2076.0 - Census of Population and Housing: Characteristics of Aboriginal and Torres Strait Islander Australians, 2016  
Latest ISSUE Released at 11:30 AM (CANBERRA TIME) 19/02/2018   
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HOUSING TENURE, HOUSING AFFORDABILITY, AND HOUSING SUITABILITY

HOUSING TENURE

In the 2016 Census of Population and Housing, 56 per cent of Aboriginal and Torres Strait Islander dwellings were rented, 26 per cent were owned with a mortgage and 12 per cent were owned outright. This is largely unchanged from 2011.

Aboriginal and Torres Strait Islander households in capital cities were slightly less likely to be renting (54%) than households in the rest of Australia (58%). The Northern Territory had the highest rental rate with 75 per cent of dwellings rented. Tasmania had the lowest proportion of rented dwellings with 40 per cent.

Across all States and Territories, Aboriginal and Torres Strait Islander households were between 1.7 and 2.4 times more likely than other households to live in rented dwellings.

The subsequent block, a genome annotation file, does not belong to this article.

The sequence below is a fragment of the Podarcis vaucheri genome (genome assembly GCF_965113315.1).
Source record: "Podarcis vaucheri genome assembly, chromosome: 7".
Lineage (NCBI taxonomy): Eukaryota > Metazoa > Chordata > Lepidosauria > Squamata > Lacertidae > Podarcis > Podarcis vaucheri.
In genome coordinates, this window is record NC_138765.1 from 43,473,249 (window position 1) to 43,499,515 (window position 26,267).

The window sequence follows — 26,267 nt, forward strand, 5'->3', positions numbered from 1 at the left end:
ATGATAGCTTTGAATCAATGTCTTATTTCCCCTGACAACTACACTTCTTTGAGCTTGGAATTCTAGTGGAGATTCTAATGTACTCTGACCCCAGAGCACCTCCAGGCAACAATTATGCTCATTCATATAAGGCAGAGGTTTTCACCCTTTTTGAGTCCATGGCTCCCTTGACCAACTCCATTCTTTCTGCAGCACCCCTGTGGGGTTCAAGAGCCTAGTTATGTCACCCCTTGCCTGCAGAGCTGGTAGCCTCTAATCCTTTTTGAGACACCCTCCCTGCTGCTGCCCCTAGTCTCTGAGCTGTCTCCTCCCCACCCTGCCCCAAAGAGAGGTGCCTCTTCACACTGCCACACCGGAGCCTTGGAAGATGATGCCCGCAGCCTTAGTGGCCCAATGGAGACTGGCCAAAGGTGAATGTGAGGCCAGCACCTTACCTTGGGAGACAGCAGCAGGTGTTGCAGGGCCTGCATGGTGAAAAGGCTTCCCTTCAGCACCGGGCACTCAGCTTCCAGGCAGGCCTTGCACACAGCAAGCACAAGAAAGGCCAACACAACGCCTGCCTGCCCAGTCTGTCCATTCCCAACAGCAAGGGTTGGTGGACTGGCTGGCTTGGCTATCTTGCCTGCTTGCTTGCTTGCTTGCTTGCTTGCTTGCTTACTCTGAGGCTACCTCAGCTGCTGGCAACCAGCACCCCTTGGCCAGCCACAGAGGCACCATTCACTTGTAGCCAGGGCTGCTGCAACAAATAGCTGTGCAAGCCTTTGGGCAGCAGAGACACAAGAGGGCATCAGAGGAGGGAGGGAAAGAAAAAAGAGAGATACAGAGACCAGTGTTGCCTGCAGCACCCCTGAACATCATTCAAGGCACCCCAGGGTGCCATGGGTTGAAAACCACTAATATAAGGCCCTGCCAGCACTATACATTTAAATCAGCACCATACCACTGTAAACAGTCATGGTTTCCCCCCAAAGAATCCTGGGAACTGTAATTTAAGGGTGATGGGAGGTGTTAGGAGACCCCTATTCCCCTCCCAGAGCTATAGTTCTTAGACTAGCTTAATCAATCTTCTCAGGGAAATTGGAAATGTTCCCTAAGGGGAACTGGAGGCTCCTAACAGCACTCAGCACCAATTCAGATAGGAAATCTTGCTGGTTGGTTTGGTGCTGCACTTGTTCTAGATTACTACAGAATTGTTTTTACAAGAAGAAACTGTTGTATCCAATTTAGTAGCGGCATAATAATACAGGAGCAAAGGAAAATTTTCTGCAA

Graph Image for Tenure Type, Aboriginal and Torres Strait Islander Households, 2011 to 2016

Footnote(s): (a) Includes dwellings being purchased under a shared equity scheme, dwellings being occupied rent-free, dwelling being occupied under a life tenure scheme and dwellings with other tenure types.;

Source(s): ABS Census of Population and Housing, 2011 and 2016



Respondents were also asked about how they rented their dwelling. Most Aboriginal and Torres Strait Islander households rented through a real estate agent (43%). A further 32 per cent rented from State and Territory housing authorities and 14 per cent rented privately from a person not in the same household.